Hurricane Irma bore down on southern Florida on Sunday with 210kph winds, flooding Miami streets and knocking out power to more than three million homes and businesses.

Even before it came ashore, Florida was feeling Irma's fury with at least three people killed and trees and apartment towers swaying in high winds.

The storm was one of the most powerful ever seen in the Atlantic; it has already killed two dozen people in the Caribbean and pummeled Cuba with 11-metre waves. It made landfall as a Category 3 hurricane on Marco Island, just south of Naples, Florida Sunday afternoon with 185kph winds. 

It was later downgraded to a Category 2 hurricane as it approached Naples, with dangerous storm surges expected after the eye of the storm passed. 

There was a serious threat of flooding from storm surges of up to 4.5 metres along Florida's west coast - enough to cover a house.

"This is a life-threatening situation," Governor Rick Scott told a press conference.

What you need to know: Hurricane Irma and its impacts

Irma is expected to cause billions of dollars in damage to the third-most populous US state.

Tens of thousands of Floridians were hunkering down in shelters for a direct hit from the monster storm, after more than 6.3 million - nearly one-third of the state's population - were ordered to evacuate.

For those still at home, it was already too late to escape the wrath of what could be the worst hurricane in storm-prone Florida.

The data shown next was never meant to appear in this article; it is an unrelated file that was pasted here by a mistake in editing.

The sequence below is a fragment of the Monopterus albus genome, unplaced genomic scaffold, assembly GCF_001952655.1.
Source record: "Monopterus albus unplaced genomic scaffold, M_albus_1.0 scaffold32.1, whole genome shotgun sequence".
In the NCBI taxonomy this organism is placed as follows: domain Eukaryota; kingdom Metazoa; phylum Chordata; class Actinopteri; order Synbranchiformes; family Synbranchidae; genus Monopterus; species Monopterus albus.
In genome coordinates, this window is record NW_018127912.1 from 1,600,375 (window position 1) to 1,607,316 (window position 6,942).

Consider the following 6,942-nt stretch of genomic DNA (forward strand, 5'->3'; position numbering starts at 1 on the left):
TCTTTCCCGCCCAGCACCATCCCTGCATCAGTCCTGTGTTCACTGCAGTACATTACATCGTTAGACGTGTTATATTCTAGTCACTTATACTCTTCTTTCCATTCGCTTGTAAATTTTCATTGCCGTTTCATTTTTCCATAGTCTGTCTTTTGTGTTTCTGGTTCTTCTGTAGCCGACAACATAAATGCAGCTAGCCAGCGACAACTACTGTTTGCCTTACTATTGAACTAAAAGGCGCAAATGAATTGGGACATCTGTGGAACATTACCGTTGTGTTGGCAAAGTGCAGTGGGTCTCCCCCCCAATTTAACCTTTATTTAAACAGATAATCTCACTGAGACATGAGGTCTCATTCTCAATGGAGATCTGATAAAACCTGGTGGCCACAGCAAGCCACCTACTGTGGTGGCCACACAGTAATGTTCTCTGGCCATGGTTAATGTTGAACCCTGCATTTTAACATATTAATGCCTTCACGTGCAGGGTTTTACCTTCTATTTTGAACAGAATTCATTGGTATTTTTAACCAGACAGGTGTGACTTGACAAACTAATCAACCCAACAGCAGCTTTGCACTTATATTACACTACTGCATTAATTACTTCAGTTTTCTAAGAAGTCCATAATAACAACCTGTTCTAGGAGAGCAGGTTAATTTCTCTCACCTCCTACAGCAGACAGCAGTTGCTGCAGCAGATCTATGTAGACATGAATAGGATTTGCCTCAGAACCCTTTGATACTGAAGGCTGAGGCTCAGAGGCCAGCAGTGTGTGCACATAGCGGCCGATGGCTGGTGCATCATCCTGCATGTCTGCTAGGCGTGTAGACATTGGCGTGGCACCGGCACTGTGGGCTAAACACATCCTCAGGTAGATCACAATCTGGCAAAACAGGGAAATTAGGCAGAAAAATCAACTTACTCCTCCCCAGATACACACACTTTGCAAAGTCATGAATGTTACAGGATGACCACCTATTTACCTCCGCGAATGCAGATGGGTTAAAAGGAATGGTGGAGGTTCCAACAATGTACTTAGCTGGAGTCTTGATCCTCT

The storm winds downed a construction crane and shook tall buildings in Miami.

Deme Lomas, who owns Miami restaurant Niu Kitchen, said he saw a crane torn apart by winds and dangling from the top of the building.

"We feel the building swaying all the time ... it's like being on a ship," Lomas said in a phone interview with Reuters news agency from his 35th-floor apartment.

Miami streets were flooded as water crept up through the city's financial district and newly built high rises.

Michael Hernandez, adviser to Miami's mayor, told Al Jazeera: "We've taken unprecedented measures to protect our residents.

"We feel that we have done all that we can ... whether this storm hits us as a Category 5, 4, or what they're saying since it's moved away - a Category 1 or 2. It doesn't matter. We made the right call."

Florida Power and Light said that more than three million customers were without power by Sunday evening. 

The utility company added that full restoration of service could take weeks. 

Mandatory evacuation

MacDill Air Force Base, the military installation that is home to US Central Command, issued mandatory evacuation orders with the eye of the storm expected to pass over its home city of Tampa early on Monday.

The Kennedy Space Center was also closed.

After blasting through the nearby Cuban coastline, Irma weakened from a maximum-strength Category 5 to a Category 3 storm, but then strengthened again to a Category 4 with 210km/h winds, as it approached southern Florida.

READ MORE: Irma lashes Florida, leaving thousands without power

The hurricane ripped roofs off houses, collapsed buildings and flooded hundreds of kilometres of coastline as it raked Cuba's northern coast after devastating islands the length of the Caribbean in a trail of destruction that has left 25 people dead so far.

Terrified Cubans who rode out Irma in coastal towns, after the storm made landfall on Friday on the Camaguey archipelago, reported "deafening" winds, uprooted trees and power lines, and blown rooftops.

Volunteers help Miami residents prepare for Hurricane Irma

Source: Al Jazeera and news agencies